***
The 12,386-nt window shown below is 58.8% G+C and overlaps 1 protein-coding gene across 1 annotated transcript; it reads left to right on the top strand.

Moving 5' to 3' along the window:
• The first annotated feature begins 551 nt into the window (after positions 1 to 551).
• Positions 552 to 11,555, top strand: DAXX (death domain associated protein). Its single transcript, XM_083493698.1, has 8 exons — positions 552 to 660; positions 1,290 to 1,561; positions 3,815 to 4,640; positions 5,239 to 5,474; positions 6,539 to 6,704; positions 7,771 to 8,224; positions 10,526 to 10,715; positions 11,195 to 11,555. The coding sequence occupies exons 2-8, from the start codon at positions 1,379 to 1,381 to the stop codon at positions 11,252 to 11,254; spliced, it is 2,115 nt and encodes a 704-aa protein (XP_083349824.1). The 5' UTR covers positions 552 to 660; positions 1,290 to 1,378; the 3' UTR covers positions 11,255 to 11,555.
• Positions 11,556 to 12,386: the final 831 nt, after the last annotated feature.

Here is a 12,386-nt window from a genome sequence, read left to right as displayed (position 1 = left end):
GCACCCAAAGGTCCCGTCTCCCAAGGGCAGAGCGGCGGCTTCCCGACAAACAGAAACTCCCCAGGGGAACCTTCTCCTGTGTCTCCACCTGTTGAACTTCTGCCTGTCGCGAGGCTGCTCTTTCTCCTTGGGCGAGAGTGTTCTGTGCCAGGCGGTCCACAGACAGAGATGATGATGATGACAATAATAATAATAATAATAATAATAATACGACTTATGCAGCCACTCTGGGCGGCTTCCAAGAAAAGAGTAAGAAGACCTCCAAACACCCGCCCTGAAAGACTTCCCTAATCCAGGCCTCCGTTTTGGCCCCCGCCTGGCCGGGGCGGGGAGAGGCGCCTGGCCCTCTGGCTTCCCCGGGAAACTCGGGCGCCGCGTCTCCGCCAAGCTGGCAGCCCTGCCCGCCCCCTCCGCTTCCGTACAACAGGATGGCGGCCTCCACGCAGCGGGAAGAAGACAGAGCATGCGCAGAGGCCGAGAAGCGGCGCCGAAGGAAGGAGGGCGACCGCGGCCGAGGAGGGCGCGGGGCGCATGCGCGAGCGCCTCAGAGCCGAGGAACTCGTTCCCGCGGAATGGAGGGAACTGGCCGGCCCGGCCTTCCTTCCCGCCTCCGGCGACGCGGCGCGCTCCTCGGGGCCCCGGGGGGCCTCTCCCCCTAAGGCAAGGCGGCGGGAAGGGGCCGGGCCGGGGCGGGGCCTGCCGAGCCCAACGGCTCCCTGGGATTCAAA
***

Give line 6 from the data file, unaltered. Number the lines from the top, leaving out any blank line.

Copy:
Here is a 12,386-nt window from a genome sequence, read left to right as displayed (position 1 = left end):